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Thursday, August 27, 2015

Commando issues 4839-4843

Commando issues published 27 August 2015.

Commando No 4839 – Eagles of the Crimera
In the Mid-19th Century, Adam Carrick, an American war correspondent with English ancestry, was at the frontline of the Crimean War. As British forces clashed with Russian infantry and cavalry, the young journalist stumbled upon a fascinating story — a long-standing rivalry between two British officers, one from the artillery and the other from a special Royal Engineers detachment.
   Adam even discovered some distant relatives of his own and soon became caught up in the fighting itself. Although a non-combatant, it soon became clear that the reporter would have to fight to survive.

With only a few notable exceptions — step forward the Convict Commandos — recurring characters have been rare on the pages of Commando over the last 50-odd years. However we were of the opinion that you, our readers, might like a series which carried the story over more than one issue. With the pen of Ferg Handley recruited to do the writing, we decided that a historical saga spanning many generations would hit the spot.
   Episode Ten sees the continuing story of three — entirely fictional —inter-linked families and now we find them in the thick of battle in the Crimean war.
   In this instalment, one main character is a war correspondent, rather than a soldier, which makes for a different tone and pace to previous episodes. However, it would seem that being part a family steeped in a unending legacy of war can only have one outcome…
   We hope you enjoy this story and the journey to come.—Scott Montgomery, Deputy Editor

Story: Ferg Handley
Art: Keith Page
Cover: Keith Page

Commando No 4840 – Tank Buster
TWO old tanks – two knocked-out Italian tanks whose guns still worked, and were trained on the prison camp fence – these and some vicious strands of barbed wire were what stood between a crowd of desperate British prisoners and freedom.
   Captain Al Kelly and Lieutenant Pete Smith reckoned there was a fighting chance of escaping – and that was all these two desert fighters asked…

This is a hard-hitting Commando yarn and no mistake. In the arid expanse of the North African desert, Captain Al Kelly, a non-nonsense Australian, has good reason to be mad at British Lieutenant Pete Smith — and a bitter clash ensues. But this vendetta is played out against a deadly backdrop — the battle for the war-torn port of Tobruk.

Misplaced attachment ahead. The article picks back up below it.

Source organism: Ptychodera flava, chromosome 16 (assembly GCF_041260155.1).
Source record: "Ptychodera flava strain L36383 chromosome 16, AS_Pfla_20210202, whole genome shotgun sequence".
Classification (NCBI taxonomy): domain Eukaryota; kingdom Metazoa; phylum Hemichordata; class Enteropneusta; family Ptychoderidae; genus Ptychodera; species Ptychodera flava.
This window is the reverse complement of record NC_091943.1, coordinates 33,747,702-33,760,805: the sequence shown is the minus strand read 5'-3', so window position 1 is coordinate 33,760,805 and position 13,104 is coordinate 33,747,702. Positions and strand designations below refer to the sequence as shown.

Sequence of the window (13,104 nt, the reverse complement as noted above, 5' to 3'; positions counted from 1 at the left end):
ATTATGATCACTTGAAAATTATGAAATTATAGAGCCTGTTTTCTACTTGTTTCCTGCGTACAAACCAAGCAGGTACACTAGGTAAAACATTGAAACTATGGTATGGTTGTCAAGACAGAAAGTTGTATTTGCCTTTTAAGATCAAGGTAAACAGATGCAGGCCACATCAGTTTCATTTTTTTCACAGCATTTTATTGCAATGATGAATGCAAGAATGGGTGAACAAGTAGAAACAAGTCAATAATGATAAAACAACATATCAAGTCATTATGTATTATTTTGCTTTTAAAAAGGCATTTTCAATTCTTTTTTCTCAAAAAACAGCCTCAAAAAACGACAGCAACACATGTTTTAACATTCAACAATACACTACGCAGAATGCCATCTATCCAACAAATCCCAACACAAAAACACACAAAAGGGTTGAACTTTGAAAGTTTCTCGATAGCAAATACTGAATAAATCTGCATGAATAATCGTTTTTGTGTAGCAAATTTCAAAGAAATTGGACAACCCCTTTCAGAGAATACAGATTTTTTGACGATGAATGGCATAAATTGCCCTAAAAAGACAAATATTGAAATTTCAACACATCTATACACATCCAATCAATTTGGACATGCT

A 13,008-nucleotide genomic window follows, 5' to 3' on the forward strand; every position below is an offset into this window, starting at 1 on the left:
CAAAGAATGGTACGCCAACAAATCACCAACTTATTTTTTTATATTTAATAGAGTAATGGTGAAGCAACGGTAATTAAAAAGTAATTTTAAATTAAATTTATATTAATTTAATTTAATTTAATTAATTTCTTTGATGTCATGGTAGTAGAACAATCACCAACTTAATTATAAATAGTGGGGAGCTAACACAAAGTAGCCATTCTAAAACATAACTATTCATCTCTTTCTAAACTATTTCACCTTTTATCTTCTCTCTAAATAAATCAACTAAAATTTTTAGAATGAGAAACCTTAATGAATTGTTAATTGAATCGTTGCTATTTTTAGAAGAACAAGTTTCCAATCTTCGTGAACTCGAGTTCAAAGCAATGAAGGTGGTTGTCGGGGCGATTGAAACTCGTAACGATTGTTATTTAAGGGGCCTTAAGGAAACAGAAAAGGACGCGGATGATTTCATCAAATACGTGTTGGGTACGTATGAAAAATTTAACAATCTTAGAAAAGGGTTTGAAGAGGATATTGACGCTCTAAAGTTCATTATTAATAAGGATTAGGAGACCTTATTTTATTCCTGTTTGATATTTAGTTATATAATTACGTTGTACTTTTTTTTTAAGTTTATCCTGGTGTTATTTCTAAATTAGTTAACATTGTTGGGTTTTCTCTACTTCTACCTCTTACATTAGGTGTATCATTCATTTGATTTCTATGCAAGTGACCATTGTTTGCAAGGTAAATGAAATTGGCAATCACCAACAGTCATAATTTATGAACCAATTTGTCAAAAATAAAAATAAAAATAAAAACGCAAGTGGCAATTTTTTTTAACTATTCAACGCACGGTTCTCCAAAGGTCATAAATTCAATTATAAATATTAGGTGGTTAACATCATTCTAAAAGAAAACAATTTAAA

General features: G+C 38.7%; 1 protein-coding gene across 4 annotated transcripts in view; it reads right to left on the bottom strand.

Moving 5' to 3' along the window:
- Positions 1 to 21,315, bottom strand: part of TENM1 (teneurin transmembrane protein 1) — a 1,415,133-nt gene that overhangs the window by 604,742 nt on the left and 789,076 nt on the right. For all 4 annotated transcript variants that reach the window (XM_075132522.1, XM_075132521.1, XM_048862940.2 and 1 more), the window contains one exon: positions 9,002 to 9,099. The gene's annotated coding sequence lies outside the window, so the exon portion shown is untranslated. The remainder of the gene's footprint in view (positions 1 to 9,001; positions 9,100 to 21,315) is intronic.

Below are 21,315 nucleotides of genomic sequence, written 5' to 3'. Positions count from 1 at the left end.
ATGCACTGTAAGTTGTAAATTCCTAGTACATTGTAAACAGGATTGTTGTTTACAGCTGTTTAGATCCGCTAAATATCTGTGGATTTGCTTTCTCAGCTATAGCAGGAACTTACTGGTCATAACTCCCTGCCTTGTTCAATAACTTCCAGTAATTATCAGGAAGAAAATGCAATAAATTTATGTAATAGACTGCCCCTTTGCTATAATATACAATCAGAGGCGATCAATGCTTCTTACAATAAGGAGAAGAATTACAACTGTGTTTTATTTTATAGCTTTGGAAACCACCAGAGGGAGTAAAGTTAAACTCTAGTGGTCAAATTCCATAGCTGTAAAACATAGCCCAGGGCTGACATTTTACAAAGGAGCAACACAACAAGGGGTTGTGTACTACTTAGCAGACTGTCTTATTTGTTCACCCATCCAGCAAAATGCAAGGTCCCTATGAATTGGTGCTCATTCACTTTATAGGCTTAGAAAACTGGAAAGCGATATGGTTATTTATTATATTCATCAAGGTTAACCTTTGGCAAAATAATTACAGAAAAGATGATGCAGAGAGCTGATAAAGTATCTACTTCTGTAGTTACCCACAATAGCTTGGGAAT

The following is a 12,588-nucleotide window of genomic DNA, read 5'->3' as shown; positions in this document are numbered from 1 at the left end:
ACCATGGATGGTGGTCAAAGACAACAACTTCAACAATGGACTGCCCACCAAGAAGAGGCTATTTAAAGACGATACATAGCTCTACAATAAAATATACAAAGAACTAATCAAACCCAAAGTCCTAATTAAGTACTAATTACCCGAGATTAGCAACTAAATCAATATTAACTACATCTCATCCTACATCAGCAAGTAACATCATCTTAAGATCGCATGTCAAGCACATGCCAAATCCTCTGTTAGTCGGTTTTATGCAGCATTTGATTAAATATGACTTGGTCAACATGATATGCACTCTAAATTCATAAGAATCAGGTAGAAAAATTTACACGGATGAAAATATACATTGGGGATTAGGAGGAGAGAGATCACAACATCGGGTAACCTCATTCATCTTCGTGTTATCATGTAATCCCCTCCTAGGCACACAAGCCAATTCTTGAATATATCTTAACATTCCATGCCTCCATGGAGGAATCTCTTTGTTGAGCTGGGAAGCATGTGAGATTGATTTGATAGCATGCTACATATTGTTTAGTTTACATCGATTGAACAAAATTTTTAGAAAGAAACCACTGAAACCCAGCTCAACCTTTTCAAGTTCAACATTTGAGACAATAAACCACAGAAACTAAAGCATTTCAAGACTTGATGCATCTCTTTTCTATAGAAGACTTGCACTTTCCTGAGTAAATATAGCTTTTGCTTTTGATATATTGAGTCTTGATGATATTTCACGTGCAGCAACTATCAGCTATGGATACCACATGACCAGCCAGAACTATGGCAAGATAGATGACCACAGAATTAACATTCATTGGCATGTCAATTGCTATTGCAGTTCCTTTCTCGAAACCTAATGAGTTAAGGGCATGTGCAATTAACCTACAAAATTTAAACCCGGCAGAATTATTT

Boutland’s script is taut, C.T. Rigby’s art is dynamic and Ken Barr’s font cover illustration is simply outstanding. I hope you agree.—Scott Montgomery, Deputy Editor

Story: Boutland
Art: C.T. Rigby
Cover: Ken Barr
Originally Commando 164 (Apr 1965)

Commando No 4841 – Prisoner At War
When his P47 Thunderbolt was shot down over Sicily, Major Mike Dante of the USAAF was caught by some passing Italian infantrymen. However, when Italy surrendered to Allied forces soon after, this particular unit were having none of it. They decided to wage their own guerrilla war against a vicious German panzer grenadier squad who had killed one of their comrades.
   Still technically a prisoner, Mike knew that a fierce battle lay ahead…one that he felt honour-bound to get involved in.

Story: Ferg Handley
Art: Morahin
Cover: Janek Matysiak

Commando No 4840 – Suicide Run!
BLEAK Point – a training area for Captain Jake Baron and his Royal Marine crews of high-speed launches packed with explosives. There they learned the perils of mechanical failure, rough seas, bad weather — and how to tackle enemy defences. They began to think, though, that the biggest danger came from their hosts and rivals — the Royal Navy!

This great sea tale has a lot going for it. At a secret base in a remote part of Scotland, a tough Commando Captain and his squad embark on their most hazardous task yet — piloting powerful experimental boats packed with explosives in the bows, ready to take out enemy targets on a one-way trip basis. Throw in a rivalry with the unit’s Royal Navy commander and writer R.A. Montague’s story soon speeds towards a thrilling conclusion.
   It’s nicely illustrated by Keith Shone, who, luckily, can draw explosions well — as there are lots of them throughout the 63 interior pages. An atmospheric cover by sea artist extraordinaire Jeff Bevan finishes things off perfectly.—Scott Montgomery, Deputy Editor

Story: R.A. Montague
Art: Keith Shone
Cover: Jeff Bevan
Originally published 2406 (Sep 1990).

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